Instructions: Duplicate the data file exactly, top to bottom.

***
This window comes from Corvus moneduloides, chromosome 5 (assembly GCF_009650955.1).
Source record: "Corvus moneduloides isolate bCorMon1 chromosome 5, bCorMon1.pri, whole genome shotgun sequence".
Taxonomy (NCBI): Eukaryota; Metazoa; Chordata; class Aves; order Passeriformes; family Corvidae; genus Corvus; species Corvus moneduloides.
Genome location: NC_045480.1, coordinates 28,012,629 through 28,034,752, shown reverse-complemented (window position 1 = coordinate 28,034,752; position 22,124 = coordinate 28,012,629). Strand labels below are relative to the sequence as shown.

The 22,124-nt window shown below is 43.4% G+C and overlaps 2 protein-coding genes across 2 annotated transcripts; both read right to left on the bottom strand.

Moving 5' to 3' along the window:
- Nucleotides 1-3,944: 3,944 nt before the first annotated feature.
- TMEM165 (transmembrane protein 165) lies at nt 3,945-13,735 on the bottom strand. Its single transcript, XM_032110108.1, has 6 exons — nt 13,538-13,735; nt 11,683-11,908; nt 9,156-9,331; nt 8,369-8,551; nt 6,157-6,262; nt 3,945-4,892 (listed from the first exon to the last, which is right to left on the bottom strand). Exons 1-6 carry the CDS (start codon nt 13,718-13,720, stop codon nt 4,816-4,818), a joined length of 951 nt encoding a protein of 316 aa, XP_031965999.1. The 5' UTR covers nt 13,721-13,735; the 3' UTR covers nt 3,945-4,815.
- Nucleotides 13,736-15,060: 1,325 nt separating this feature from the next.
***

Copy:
This window comes from Corvus moneduloides, chromosome 5 (assembly GCF_009650955.1).
Source record: "Corvus moneduloides isolate bCorMon1 chromosome 5, bCorMon1.pri, whole genome shotgun sequence".
Taxonomy (NCBI): Eukaryota; Metazoa; Chordata; class Aves; order Passeriformes; family Corvidae; genus Corvus; species Corvus moneduloides.
Genome location: NC_045480.1, coordinates 28,012,629 through 28,034,752, shown reverse-complemented (window position 1 = coordinate 28,034,752; position 22,124 = coordinate 28,012,629). Strand labels below are relative to the sequence as shown.

The 22,124-nt window shown below is 43.4% G+C and overlaps 2 protein-coding genes across 2 annotated transcripts; both read right to left on the bottom strand.

Moving 5' to 3' along the window:
- Nucleotides 1-3,944: 3,944 nt before the first annotated feature.
- TMEM165 (transmembrane protein 165) lies at nt 3,945-13,735 on the bottom strand. Its single transcript, XM_032110108.1, has 6 exons — nt 13,538-13,735; nt 11,683-11,908; nt 9,156-9,331; nt 8,369-8,551; nt 6,157-6,262; nt 3,945-4,892 (listed from the first exon to the last, which is right to left on the bottom strand). Exons 1-6 carry the CDS (start codon nt 13,718-13,720, stop codon nt 4,816-4,818), a joined length of 951 nt encoding a protein of 316 aa, XP_031965999.1. The 5' UTR covers nt 13,721-13,735; the 3' UTR covers nt 3,945-4,815.
- Nucleotides 13,736-15,060: 1,325 nt separating this feature from the next.